When cricket was a war zone in the 1980s with the West Indies possessing a lethal battery of fast bowlers there was only one opponent that stood its ground amid the debris that the great West Indian team left in its wake. Rob Smyth did a commendable piece on the Pakistan team led by the great Imran Khan that stood up to the West Indian juggernaut that crushed much of the cricket world and wondered why that fabulous team of Pakistan finds no mention in cricket’s pantheon?

“This was a team that had almost everything, based around their two contrasting champions: Imran Khan and Javed Miandad, lover and streetfighter, stallion and rapscallion, regal leader and rascally lieutenant. Not that they were alone; quality and ruggedness oozed from every pore. There was an ultra-patient top order, including Mudassar Nazar, the resourceful Ramiz Raja and Shoaib Mohammad, whose methodology made Chris Tavare seem skittish; the majestic middle-order pair of Miandad and the bad-wicket genius Salim Malik, buffeted by Imran at No 7 and the wicketkeeper-hitter Saleem Yousuf at No 8.

Then there was the most beautifully-varied bowling attack imaginable: Imran and Wasim Akram, swinging and reverse-swinging the ball at paint-stripping pace from different angles, and the magical legspinner Abdul Qadir. So lean was the rest of the body that they could even carry traces of flab: the roles of sixth batsman and fourth bowler were never really filled.”

As threatening and demolishing as West Indies were they could never get the better of Pakistan even once during the period when Imran led them and both teams can lay claims to how precariously close they came to winning a series against the other. The clashes between the two teams during the late eighties are unbelievable scraps and if that was what Pakistan produced in every single series against the might of West Indies then this decline of Pakistan can again be compared ironically to that of the West Indies.

An indifferent performance from Pakistan amid some sparkling cricket is what keeps the fans going but a meek surrender like the one in Australia was certain to cause unrest among those who have seen the battle-hardened side of Pakistan cricket. That the unrest would lead to an act comparable to a surgical incision of “malignant tissues” just serves to show the furious side of cricket administration in Pakistan.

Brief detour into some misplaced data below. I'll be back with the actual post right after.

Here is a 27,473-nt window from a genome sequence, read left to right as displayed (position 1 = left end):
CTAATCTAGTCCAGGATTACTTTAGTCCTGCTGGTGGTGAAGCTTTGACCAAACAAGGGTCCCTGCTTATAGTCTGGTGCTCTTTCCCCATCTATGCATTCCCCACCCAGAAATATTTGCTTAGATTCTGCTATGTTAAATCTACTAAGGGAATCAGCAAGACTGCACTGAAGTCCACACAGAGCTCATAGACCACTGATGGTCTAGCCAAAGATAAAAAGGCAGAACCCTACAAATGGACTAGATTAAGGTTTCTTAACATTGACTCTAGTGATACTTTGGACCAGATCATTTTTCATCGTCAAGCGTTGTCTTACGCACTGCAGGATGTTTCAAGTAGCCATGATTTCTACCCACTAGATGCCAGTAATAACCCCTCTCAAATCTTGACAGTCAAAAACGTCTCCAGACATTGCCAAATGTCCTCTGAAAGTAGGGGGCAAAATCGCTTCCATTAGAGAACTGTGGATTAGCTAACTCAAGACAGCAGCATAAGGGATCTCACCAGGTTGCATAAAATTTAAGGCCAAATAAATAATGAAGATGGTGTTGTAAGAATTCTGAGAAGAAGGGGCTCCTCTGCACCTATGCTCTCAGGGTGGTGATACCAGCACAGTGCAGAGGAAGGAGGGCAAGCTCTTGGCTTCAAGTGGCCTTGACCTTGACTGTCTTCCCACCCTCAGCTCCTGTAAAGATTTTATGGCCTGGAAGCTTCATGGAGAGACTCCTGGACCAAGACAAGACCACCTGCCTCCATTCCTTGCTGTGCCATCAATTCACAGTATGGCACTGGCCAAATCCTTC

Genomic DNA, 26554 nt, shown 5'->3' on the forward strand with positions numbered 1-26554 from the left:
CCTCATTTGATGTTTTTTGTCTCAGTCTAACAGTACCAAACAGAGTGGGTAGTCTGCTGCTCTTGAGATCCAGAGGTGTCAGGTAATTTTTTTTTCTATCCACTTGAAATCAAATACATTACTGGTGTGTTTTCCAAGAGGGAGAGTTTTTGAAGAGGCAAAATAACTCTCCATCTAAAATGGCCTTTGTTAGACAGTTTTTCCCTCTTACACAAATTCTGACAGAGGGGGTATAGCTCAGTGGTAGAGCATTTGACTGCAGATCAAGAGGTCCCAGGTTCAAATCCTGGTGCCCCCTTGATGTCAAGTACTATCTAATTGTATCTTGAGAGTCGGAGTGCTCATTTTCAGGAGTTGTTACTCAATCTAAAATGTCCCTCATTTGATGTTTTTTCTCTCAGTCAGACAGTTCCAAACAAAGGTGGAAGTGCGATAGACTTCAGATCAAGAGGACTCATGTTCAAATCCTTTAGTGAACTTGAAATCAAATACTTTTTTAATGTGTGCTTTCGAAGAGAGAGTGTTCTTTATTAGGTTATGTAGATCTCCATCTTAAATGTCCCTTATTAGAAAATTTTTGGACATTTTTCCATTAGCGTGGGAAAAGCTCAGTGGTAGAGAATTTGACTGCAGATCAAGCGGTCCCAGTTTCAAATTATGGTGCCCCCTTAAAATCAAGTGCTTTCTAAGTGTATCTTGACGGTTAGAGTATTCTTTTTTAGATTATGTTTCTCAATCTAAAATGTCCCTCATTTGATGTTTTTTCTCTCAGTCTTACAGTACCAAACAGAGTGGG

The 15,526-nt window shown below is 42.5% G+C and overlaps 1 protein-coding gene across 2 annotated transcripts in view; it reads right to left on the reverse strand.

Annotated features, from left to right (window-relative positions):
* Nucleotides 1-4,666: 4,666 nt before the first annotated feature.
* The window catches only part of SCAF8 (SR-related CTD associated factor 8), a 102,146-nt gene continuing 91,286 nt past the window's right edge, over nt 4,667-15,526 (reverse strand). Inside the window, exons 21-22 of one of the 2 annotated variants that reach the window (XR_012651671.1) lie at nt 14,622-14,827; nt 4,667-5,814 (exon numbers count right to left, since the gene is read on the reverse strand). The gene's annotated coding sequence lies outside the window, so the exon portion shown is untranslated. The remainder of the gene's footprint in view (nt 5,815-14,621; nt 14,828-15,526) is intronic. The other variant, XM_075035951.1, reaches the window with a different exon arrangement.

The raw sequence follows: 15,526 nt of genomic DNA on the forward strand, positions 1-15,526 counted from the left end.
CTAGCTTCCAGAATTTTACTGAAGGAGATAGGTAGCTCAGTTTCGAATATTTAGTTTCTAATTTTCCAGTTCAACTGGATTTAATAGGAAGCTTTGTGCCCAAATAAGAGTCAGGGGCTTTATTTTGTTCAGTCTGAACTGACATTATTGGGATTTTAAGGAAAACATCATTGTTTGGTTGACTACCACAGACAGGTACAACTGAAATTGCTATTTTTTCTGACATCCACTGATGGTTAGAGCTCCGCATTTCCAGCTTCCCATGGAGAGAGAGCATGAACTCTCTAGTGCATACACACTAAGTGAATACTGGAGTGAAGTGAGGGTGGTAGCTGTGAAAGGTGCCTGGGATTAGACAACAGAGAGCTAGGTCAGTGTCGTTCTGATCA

This is what Cricinfo’s Pakistan editor Osman Samiuddin said: “Nothing is permanent in Pakistan. It is worthwhile to bear in mind the summer of 1976, when a similar battle erupted between board and senior players. It was a petty pay dispute, but it soon flowered into an almighty ménage a trois of ego clashes between the country’s prime minister, Zulfiqar Bhutto, a close aide and minister Abdul Hafiz Pirzada and the board chairman AH Kardar.

Kardar sacked six big names, including Imran Khan, before a major tour to Australia. Within days, however, Pirzada—with Bhutto’s tacit consent—had taken temporary control of the board, reinstated the players and Kardar fell in a matter of months. Old folks say that marked the beginning of unchecked player power in Pakistan cricket, the rise of the superstar. Some might see 2010 as the end of it.

There are only whiffs in today of what happened 34 years ago—for one, the players then had tremendous public support—but with an administration as bereft of goodwill, public trust and support as this one, nobody will bet against a similar endgame.”